There is evidence that the financial system has adapted to low fixed income yields through an expansion of explicit and implicit short volatility strategies. These strategies earn steady premia but bear large volatility, “gamma” and correlation risks and include popular devices such as leveraged risk parity and share buybacks. The total size of explicit and implicit short-volatility strategies may have reached USD2000 billion and probably created two dangerous feedback loops. The first is a positive reinforcement between interest rates and volatility that will overshadow central banks’ attempts to normalize policy rates. The second is a positive reinforcement between measured volatility and the effective scale of short-volatility positions that has increased the risk of escalatory market volatility spirals.
Cole, Christopher (2017), “Volatility and the Alchemy of Risk”, October 2017.
The post ties in with SRSV’s lecture on non-conventional monetary policies, particularly the side-effect of market addiction to low volatility, and the lecture on price distortions, particularly the section on feedback loops.
The below are excerpts from the paper. Emphasis and cursive text have been added.
“A dangerous feedback loop now exists between ultra-low interest rates, debt expansion, asset volatility, and financial engineering that allocates risk based on that volatility. In this self-reflexive loop volatility can reinforce itself both lower and higher… The danger is that the multi-trillion-dollar short volatility trade, in all its forms, will contribute to a violent feedback loop of higher volatility.”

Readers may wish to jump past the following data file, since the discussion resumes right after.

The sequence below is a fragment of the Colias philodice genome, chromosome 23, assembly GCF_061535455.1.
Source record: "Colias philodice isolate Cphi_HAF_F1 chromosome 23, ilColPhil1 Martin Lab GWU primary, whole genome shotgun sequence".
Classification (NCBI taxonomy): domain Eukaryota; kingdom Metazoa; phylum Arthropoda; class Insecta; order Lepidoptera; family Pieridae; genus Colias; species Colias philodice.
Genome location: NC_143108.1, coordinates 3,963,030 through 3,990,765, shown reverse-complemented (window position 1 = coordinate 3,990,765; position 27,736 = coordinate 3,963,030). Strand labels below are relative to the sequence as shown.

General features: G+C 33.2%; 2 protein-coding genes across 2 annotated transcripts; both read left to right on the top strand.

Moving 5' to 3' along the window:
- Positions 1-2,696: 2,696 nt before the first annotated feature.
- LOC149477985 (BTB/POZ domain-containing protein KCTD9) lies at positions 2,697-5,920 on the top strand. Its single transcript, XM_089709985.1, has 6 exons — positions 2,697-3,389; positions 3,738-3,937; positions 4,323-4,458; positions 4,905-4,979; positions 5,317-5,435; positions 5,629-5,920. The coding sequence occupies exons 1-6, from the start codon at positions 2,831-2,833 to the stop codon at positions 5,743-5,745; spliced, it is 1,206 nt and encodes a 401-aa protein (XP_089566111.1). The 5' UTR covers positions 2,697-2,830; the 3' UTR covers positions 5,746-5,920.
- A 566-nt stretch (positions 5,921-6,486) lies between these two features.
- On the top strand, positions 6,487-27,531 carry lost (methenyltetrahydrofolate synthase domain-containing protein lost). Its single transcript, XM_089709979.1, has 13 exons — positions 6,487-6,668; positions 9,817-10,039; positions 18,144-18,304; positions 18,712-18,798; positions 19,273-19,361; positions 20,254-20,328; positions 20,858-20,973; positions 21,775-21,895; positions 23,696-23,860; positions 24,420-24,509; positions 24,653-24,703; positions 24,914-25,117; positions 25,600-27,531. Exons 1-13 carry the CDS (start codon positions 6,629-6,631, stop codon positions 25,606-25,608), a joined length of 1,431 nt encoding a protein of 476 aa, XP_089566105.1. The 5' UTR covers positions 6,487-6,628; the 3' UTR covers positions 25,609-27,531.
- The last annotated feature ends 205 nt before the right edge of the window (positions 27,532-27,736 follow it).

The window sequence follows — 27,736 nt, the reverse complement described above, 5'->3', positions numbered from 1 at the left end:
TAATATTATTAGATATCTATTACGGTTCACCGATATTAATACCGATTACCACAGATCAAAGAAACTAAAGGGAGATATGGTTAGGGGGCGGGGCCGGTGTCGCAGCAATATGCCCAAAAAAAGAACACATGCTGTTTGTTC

On the link between rising monetary policy rates and broader market volatility view post here.
“The role of active investors is to find value, but when all asset classes are overvalued, the only way to survive is by using financial engineering to short volatility in some form… In world of ultra-low interest rates shorting volatility has become an alternative to fixed income… The global demand for yield is now unmatched in human history. None of this makes sense outside a framework of financial repression.”
On the nature of financial repression view summary here.
On the risks and side effects of non-conventional monetary policy view summary here.
“Modern portfolio theory conceives volatility as an external measurement of the intrinsic risk of an asset. This highly flawed concept, widely taught in MBA and financial engineering programs, perceives volatility as an exogenous measurement of risk, ignoring its role as both a source of excess returns, and a direct influencer on risk itself…Systematic strategies are based on market volatility as a key decision metric for leverage… The majority of active management strategies rely on some form of volatility for excess returns and to make leverage decisions. When volatility is no longer a measurement of risk, but rather the key input for risk taking, we enter a self-reflexive feedback loop…Volatility is now an input for risk taking and the source of excess returns in the absence of value. Lower volatility is feeding into even lower volatility.”